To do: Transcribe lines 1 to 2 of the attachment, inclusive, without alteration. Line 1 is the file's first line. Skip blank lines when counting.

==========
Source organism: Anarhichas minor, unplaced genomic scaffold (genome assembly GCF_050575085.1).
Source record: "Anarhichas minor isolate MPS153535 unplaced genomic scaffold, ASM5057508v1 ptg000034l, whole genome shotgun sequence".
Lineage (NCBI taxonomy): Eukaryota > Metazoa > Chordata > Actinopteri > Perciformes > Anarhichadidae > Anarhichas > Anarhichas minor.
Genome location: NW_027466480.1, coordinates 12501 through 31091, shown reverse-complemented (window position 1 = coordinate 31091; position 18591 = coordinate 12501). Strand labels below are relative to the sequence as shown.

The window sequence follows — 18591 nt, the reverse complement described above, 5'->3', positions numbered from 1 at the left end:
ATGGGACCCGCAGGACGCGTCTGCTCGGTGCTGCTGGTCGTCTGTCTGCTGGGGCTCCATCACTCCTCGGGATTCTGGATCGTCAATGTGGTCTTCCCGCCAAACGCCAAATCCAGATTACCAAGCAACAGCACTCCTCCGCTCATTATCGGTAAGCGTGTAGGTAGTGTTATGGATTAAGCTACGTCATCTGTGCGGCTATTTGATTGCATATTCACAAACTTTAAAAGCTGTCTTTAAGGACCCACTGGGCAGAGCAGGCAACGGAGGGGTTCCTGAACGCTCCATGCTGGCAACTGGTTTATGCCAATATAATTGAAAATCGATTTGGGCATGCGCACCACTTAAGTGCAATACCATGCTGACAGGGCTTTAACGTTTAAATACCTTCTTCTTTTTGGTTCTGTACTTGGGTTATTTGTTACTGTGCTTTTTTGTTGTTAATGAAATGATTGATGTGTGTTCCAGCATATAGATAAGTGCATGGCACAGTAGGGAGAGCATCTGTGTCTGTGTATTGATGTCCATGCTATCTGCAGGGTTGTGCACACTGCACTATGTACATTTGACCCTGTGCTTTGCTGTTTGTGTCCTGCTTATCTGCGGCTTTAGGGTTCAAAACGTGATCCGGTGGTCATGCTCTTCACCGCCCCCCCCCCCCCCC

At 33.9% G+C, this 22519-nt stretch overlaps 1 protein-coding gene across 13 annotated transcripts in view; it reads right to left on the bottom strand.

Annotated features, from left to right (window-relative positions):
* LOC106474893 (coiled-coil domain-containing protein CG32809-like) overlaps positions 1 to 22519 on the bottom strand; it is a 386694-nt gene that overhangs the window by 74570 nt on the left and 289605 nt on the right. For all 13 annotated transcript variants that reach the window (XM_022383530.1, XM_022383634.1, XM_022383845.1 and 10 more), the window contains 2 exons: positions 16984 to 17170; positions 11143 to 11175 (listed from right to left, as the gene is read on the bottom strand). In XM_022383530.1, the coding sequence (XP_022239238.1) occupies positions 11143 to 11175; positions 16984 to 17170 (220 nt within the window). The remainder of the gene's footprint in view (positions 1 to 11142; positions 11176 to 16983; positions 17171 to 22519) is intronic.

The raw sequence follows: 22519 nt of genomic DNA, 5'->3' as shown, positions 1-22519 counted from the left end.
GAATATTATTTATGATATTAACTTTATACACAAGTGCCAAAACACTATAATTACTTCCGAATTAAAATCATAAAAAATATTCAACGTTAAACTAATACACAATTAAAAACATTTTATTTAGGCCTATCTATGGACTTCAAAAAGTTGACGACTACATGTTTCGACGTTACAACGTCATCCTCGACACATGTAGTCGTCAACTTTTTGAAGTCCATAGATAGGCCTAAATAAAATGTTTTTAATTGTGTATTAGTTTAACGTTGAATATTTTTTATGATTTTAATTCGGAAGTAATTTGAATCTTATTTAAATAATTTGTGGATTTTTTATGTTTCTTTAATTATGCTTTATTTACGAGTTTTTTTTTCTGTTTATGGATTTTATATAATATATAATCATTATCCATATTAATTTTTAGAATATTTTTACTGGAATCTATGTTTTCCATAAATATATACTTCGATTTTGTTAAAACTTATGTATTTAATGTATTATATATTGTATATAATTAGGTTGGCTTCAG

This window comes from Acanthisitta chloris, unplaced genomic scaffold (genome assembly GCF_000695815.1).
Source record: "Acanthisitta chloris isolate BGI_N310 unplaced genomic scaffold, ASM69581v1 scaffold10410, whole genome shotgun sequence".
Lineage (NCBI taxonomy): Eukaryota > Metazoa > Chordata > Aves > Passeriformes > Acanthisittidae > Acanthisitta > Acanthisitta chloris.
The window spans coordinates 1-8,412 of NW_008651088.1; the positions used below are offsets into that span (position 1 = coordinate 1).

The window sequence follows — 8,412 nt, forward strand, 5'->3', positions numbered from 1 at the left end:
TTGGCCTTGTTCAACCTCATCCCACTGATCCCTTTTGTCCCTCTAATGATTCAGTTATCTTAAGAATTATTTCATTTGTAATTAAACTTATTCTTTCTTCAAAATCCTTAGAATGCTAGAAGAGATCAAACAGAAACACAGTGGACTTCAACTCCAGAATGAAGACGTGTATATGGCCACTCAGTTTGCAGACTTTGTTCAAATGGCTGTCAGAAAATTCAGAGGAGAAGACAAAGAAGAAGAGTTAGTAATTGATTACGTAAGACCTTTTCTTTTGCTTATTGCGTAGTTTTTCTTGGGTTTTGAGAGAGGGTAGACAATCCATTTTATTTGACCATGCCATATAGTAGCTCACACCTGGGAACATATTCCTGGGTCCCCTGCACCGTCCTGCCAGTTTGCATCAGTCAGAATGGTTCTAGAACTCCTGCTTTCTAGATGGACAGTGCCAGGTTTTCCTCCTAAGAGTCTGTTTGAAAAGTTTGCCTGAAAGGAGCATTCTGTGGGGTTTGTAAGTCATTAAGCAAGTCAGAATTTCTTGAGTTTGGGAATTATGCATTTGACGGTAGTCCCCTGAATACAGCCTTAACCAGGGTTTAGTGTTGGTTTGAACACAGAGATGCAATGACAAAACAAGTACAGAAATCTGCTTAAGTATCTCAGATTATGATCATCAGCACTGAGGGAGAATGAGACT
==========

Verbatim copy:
Source organism: Anarhichas minor, unplaced genomic scaffold (genome assembly GCF_050575085.1).
Source record: "Anarhichas minor isolate MPS153535 unplaced genomic scaffold, ASM5057508v1 ptg000034l, whole genome shotgun sequence".